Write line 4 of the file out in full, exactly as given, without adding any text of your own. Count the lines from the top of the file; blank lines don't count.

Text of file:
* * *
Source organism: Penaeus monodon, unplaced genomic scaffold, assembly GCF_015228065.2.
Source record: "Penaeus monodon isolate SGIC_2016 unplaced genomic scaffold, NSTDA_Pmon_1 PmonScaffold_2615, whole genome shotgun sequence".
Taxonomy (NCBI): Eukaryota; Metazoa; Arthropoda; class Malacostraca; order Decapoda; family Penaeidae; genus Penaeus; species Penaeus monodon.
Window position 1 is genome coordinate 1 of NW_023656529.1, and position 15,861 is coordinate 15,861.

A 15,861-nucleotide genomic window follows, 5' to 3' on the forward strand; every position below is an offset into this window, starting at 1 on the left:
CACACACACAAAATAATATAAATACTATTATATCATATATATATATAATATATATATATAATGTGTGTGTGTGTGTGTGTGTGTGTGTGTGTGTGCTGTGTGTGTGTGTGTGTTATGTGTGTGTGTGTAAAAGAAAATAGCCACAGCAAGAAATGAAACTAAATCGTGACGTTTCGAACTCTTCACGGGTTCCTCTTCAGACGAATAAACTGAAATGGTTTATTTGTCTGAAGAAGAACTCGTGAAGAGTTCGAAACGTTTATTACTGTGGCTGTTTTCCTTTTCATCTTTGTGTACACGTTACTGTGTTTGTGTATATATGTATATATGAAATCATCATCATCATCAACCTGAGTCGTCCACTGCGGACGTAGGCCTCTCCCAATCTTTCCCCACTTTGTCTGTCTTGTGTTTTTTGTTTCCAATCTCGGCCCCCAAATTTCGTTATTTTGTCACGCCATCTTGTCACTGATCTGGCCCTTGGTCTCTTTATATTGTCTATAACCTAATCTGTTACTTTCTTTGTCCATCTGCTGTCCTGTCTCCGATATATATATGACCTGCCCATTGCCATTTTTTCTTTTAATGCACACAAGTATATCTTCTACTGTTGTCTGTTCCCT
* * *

Window position 1 is genome coordinate 1 of NW_023656529.1, and position 15,861 is coordinate 15,861.